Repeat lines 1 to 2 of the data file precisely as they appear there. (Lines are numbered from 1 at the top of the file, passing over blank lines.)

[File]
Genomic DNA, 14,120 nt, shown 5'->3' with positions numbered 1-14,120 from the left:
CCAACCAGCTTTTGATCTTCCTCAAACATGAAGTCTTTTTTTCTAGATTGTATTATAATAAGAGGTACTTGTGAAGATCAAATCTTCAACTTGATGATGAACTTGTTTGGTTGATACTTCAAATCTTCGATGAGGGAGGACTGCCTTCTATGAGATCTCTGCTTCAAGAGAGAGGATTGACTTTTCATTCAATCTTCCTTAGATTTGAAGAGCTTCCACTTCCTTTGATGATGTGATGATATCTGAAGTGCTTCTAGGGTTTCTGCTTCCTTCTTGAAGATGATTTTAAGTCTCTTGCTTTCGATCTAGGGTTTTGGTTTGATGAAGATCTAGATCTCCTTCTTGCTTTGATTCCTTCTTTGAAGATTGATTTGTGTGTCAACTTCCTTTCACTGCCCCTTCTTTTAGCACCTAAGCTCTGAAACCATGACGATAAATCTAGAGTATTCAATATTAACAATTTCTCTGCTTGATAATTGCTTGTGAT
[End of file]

Genomic DNA, 14,120 nt, shown 5'->3' with positions numbered 1-14,120 from the left:
CCAACCAGCTTTTGATCTTCCTCAAACATGAAGTCTTTTTTTCTAGATTGTATTATAATAAGAGGTACTTGTGAAGATCAAATCTTCAACTTGATGATGAACTTGTTTGGTTGATACTTCAAATCTTCGATGAGGGAGGACTGCCTTCTATGAGATCTCTGCTTCAAGAGAGAGGATTGACTTTTCATTCAATCTTCCTTAGATTTGAAGAGCTTCCACTTCCTTTGATGATGTGATGATATCTGAAGTGCTTCTAGGGTTTCTGCTTCCTTCTTGAAGATGATTTTAAGTCTCTTGCTTTCGATCTAGGGTTTTGGTTTGATGAAGATCTAGATCTCCTTCTTGCTTTGATTCCTTCTTTGAAGATTGATTTGTGTGTCAACTTCCTTTCACTGCCCCTTCTTTTAGCACCTAAGCTCTGAAACCATGACGATAAATCTAGAGTATTCAATATTAACAATTTCTCTGCTTGATAATTGCTTGTGAT